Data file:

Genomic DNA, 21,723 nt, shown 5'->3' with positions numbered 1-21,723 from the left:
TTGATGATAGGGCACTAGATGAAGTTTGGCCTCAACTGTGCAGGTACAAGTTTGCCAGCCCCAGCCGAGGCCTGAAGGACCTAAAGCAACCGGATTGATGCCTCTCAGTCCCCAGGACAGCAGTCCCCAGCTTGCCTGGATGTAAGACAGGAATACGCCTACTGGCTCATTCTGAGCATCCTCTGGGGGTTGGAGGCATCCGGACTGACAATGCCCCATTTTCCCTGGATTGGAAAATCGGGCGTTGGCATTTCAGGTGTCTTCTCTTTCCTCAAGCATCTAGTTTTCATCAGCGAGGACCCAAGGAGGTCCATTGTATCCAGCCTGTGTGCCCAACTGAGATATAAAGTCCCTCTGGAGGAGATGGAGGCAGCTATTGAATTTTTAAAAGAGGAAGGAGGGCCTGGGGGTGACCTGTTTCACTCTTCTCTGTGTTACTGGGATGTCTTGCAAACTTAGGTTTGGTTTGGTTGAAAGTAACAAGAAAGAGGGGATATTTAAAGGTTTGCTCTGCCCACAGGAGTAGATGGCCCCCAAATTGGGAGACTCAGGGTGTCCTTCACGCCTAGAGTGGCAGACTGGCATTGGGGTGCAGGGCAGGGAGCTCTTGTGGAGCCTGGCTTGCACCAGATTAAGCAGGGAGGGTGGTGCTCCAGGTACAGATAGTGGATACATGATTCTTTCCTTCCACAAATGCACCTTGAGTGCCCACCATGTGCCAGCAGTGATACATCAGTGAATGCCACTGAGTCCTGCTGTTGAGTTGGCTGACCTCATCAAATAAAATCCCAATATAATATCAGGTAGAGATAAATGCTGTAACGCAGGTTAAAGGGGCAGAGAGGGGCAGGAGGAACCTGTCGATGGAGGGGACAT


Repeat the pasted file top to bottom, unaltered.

Genomic DNA, 21,723 nt, shown 5'->3' with positions numbered 1-21,723 from the left:
TTGATGATAGGGCACTAGATGAAGTTTGGCCTCAACTGTGCAGGTACAAGTTTGCCAGCCCCAGCCGAGGCCTGAAGGACCTAAAGCAACCGGATTGATGCCTCTCAGTCCCCAGGACAGCAGTCCCCAGCTTGCCTGGATGTAAGACAGGAATACGCCTACTGGCTCATTCTGAGCATCCTCTGGGGGTTGGAGGCATCCGGACTGACAATGCCCCATTTTCCCTGGATTGGAAAATCGGGCGTTGGCATTTCAGGTGTCTTCTCTTTCCTCAAGCATCTAGTTTTCATCAGCGAGGACCCAAGGAGGTCCATTGTATCCAGCCTGTGTGCCCAACTGAGATATAAAGTCCCTCTGGAGGAGATGGAGGCAGCTATTGAATTTTTAAAAGAGGAAGGAGGGCCTGGGGGTGACCTGTTTCACTCTTCTCTGTGTTACTGGGATGTCTTGCAAACTTAGGTTTGGTTTGGTTGAAAGTAACAAGAAAGAGGGGATATTTAAAGGTTTGCTCTGCCCACAGGAGTAGATGGCCCCCAAATTGGGAGACTCAGGGTGTCCTTCACGCCTAGAGTGGCAGACTGGCATTGGGGTGCAGGGCAGGGAGCTCTTGTGGAGCCTGGCTTGCACCAGATTAAGCAGGGAGGGTGGTGCTCCAGGTACAGATAGTGGATACATGATTCTTTCCTTCCACAAATGCACCTTGAGTGCCCACCATGTGCCAGCAGTGATACATCAGTGAATGCCACTGAGTCCTGCTGTTGAGTTGGCTGACCTCATCAAATAAAATCCCAATATAATATCAGGTAGAGATAAATGCTGTAACGCAGGTTAAAGGGGCAGAGAGGGGCAGGAGGAACCTGTCGATGGAGGGGACAT